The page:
This development will invite further escalation from Haftar’s foreign backers, especially the UAE and Egypt, and will likely open the door for greater Russian influence in eastern Libya. Turkey’s overt intervention in support of the GNA with the deployment of Arab-Syrian mercenaries, Turkish military experts, advanced air defence systems and combat drones, mirrored similar interventions by Haftar’s foreign backers in Egypt, the UAE and Russia, but it did not deal a decisive blow to Haftar’s forces, which are presently being resupplied with more mercenaries, advanced air defence systems and fighter jets in a bid to reverse the GNA’s recent advances in western Libya.

The United States and others in Europe should drop the belief that the Turkish intervention in Libya will create balance on the ground, eventually pressuring Haftar and his patrons to accept a return to the negotiating table. In fact, the opposite happened. On 30 April, the GNA emboldened by recent military successes against the LNA rejected a unilateral truce offered by Haftar, presumably out of a belief that it could move forward and capitalise on its territorial advances, further weakening Haftar in western and southern Libya.The GNA made a huge mistake for the country and the entrapped citizens of Tripoli, and thus must accept responsibility for that decision.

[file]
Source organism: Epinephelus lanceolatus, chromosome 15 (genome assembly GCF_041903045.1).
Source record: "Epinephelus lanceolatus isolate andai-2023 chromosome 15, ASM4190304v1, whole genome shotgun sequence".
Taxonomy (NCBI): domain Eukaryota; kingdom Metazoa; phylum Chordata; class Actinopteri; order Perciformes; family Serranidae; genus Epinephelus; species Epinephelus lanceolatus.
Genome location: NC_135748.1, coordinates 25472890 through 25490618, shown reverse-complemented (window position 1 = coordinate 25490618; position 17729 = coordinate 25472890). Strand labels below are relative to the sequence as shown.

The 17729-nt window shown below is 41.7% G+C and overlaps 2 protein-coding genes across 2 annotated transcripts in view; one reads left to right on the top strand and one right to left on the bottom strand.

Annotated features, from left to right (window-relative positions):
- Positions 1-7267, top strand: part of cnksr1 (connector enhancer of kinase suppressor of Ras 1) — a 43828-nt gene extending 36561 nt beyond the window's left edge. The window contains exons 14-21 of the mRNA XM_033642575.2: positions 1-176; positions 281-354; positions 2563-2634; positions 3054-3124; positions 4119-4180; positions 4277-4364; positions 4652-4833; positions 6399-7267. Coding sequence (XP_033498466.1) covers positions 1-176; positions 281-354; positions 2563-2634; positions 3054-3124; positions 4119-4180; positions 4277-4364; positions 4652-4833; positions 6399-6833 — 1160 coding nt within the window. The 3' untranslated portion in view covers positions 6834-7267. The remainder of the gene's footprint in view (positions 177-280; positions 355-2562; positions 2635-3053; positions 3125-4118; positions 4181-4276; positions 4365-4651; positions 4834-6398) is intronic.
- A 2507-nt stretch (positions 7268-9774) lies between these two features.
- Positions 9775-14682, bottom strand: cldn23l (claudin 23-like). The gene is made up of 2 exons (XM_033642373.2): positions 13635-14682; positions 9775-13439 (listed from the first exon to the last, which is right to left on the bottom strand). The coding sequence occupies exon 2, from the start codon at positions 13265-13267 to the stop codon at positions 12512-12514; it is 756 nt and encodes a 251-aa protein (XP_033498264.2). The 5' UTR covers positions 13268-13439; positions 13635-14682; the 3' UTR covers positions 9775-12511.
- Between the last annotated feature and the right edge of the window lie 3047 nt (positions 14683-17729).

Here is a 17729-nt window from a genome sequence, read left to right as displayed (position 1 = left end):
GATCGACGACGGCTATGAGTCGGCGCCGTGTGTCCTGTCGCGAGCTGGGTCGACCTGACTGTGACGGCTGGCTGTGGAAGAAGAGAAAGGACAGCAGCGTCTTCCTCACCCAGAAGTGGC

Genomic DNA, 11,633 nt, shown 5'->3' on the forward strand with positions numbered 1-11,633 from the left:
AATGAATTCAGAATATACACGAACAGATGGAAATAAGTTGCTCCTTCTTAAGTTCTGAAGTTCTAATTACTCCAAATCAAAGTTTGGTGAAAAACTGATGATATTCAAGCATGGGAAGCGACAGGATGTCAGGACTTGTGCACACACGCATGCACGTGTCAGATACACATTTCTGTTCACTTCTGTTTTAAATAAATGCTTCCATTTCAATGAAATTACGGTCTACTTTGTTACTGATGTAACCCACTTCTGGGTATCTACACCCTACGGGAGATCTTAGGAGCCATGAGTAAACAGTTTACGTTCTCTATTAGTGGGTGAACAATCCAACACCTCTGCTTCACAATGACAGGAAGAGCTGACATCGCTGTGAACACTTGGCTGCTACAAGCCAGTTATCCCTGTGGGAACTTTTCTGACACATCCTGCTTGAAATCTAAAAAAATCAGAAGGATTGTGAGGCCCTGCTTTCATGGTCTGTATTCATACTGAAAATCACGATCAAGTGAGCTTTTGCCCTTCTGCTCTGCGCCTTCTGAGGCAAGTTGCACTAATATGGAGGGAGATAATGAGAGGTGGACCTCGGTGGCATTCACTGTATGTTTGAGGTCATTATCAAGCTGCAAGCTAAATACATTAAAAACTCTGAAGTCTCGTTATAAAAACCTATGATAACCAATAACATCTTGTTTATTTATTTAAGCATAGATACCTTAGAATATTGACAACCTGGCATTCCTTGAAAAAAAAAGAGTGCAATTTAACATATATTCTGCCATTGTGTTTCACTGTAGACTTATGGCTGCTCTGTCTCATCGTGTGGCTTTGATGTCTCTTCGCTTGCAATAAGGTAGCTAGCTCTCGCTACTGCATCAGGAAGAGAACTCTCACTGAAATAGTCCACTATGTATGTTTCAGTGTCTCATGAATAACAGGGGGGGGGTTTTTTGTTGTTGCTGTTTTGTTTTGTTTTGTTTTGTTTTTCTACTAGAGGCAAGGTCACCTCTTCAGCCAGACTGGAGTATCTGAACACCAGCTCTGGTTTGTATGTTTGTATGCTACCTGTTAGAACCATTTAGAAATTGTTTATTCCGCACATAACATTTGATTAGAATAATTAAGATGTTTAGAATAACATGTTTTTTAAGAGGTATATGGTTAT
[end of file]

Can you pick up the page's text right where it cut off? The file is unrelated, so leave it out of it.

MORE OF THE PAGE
Since then, the GNA has made significant advances against Haftar’s LNA in western Libya, signaling further escalations and conflict. Meanwhile, Haftar and his foreign backers are feeling the heat from the Turkish intervention and are stepping up their own war efforts, including the indiscriminate bombing of Tripoli. Escalation has only invited more escalation in Libya.

The GNA has interpreted international recognition as a signal that they can monopolize national political authority and control over the country’s wealth, while at the same time diminishing its propensity for compromise or negotiations given its veneer of international legitimacy. In that sense, blanket expressions of international support for the GNA are counterproductive.

For its part, the eastern camp spearheaded by Haftar and Agilah Saleh, the president of the rump HoR in Tobruk, have similar deficiencies. The eastern camp has been embroiled in its own internal crisis since Haftar’s military advance slowed and his declaration to rule by popular mandate sparked an unprecedent crisis between him and his allies in eastern Libya. Although enjoying a level of international recognition as per UNSC resolution 2259, the HoR in Tobruk is divided and lacks legal quorum for meetings, and tens of its members have defected and set up a parallel body in Tripoli allied with the GNA.

However, the eastern camp has led a successful campaign to prevent the GNA from gaining formal domestic legitimacy or recognition through a legal vote in the HoR. The April 2019 Tripoli offensive by Haftar was designed to complete the LNA’s streak of territorial gains that started in 2015, in a clear attempt to take control of the CBL, NOC and other key governing institutions headquartered in Tripoli.